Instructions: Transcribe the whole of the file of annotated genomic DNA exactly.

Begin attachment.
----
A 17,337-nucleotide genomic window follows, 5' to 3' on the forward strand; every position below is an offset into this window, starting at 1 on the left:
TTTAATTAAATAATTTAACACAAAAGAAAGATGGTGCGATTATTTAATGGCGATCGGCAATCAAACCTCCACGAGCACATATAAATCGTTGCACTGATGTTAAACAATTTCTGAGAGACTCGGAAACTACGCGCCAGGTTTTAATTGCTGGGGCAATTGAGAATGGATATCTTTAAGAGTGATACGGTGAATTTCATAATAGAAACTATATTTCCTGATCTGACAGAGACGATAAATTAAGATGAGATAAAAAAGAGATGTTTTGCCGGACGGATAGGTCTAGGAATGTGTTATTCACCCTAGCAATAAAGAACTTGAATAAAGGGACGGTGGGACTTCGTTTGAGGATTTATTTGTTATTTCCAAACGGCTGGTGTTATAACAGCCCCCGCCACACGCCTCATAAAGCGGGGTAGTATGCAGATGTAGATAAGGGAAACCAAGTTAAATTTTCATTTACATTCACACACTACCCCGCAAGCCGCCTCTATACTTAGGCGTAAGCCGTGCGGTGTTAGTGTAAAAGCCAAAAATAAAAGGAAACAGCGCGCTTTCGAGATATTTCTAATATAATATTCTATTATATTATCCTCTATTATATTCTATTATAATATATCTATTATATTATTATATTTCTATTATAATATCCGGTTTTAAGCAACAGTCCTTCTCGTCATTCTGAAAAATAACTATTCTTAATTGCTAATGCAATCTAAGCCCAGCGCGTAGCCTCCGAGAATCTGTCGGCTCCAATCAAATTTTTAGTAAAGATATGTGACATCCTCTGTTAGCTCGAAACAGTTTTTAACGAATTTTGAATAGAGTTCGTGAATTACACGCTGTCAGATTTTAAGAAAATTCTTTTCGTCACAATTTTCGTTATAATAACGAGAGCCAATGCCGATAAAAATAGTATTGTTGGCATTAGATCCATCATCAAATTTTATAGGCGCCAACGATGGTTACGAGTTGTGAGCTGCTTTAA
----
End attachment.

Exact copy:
A 17,337-nucleotide genomic window follows, 5' to 3' on the forward strand; every position below is an offset into this window, starting at 1 on the left:
TTTAATTAAATAATTTAACACAAAAGAAAGATGGTGCGATTATTTAATGGCGATCGGCAATCAAACCTCCACGAGCACATATAAATCGTTGCACTGATGTTAAACAATTTCTGAGAGACTCGGAAACTACGCGCCAGGTTTTAATTGCTGGGGCAATTGAGAATGGATATCTTTAAGAGTGATACGGTGAATTTCATAATAGAAACTATATTTCCTGATCTGACAGAGACGATAAATTAAGATGAGATAAAAAAGAGATGTTTTGCCGGACGGATAGGTCTAGGAATGTGTTATTCACCCTAGCAATAAAGAACTTGAATAAAGGGACGGTGGGACTTCGTTTGAGGATTTATTTGTTATTTCCAAACGGCTGGTGTTATAACAGCCCCCGCCACACGCCTCATAAAGCGGGGTAGTATGCAGATGTAGATAAGGGAAACCAAGTTAAATTTTCATTTACATTCACACACTACCCCGCAAGCCGCCTCTATACTTAGGCGTAAGCCGTGCGGTGTTAGTGTAAAAGCCAAAAATAAAAGGAAACAGCGCGCTTTCGAGATATTTCTAATATAATATTCTATTATATTATCCTCTATTATATTCTATTATAATATATCTATTATATTATTATATTTCTATTATAATATCCGGTTTTAAGCAACAGTCCTTCTCGTCATTCTGAAAAATAACTATTCTTAATTGCTAATGCAATCTAAGCCCAGCGCGTAGCCTCCGAGAATCTGTCGGCTCCAATCAAATTTTTAGTAAAGATATGTGACATCCTCTGTTAGCTCGAAACAGTTTTTAACGAATTTTGAATAGAGTTCGTGAATTACACGCTGTCAGATTTTAAGAAAATTCTTTTCGTCACAATTTTCGTTATAATAACGAGAGCCAATGCCGATAAAAATAGTATTGTTGGCATTAGATCCATCATCAAATTTTATAGGCGCCAACGATGGTTACGAGTTGTGAGCTGCTTTAA